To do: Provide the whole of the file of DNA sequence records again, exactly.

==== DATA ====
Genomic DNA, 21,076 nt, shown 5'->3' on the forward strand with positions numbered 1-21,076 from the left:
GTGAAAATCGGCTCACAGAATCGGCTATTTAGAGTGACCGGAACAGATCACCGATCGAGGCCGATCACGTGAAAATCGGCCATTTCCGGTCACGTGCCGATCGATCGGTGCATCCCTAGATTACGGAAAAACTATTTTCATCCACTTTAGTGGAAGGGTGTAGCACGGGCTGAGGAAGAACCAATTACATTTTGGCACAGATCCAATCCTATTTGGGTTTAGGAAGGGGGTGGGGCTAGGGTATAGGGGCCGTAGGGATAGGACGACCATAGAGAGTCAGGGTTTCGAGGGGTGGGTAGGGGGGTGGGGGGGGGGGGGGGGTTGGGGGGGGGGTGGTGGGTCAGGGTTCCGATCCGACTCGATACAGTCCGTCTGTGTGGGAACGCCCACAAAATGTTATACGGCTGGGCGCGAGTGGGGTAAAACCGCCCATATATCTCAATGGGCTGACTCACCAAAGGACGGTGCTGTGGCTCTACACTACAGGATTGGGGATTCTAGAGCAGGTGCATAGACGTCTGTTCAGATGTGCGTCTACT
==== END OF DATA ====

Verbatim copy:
Genomic DNA, 21,076 nt, shown 5'->3' on the forward strand with positions numbered 1-21,076 from the left:
GTGAAAATCGGCTCACAGAATCGGCTATTTAGAGTGACCGGAACAGATCACCGATCGAGGCCGATCACGTGAAAATCGGCCATTTCCGGTCACGTGCCGATCGATCGGTGCATCCCTAGATTACGGAAAAACTATTTTCATCCACTTTAGTGGAAGGGTGTAGCACGGGCTGAGGAAGAACCAATTACATTTTGGCACAGATCCAATCCTATTTGGGTTTAGGAAGGGGGTGGGGCTAGGGTATAGGGGCCGTAGGGATAGGACGACCATAGAGAGTCAGGGTTTCGAGGGGTGGGTAGGGGGGTGGGGGGGGGGGGGGGGTTGGGGGGGGGGTGGTGGGTCAGGGTTCCGATCCGACTCGATACAGTCCGTCTGTGTGGGAACGCCCACAAAATGTTATACGGCTGGGCGCGAGTGGGGTAAAACCGCCCATATATCTCAATGGGCTGACTCACCAAAGGACGGTGCTGTGGCTCTACACTACAGGATTGGGGATTCTAGAGCAGGTGCATAGACGTCTGTTCAGATGTGCGTCTACT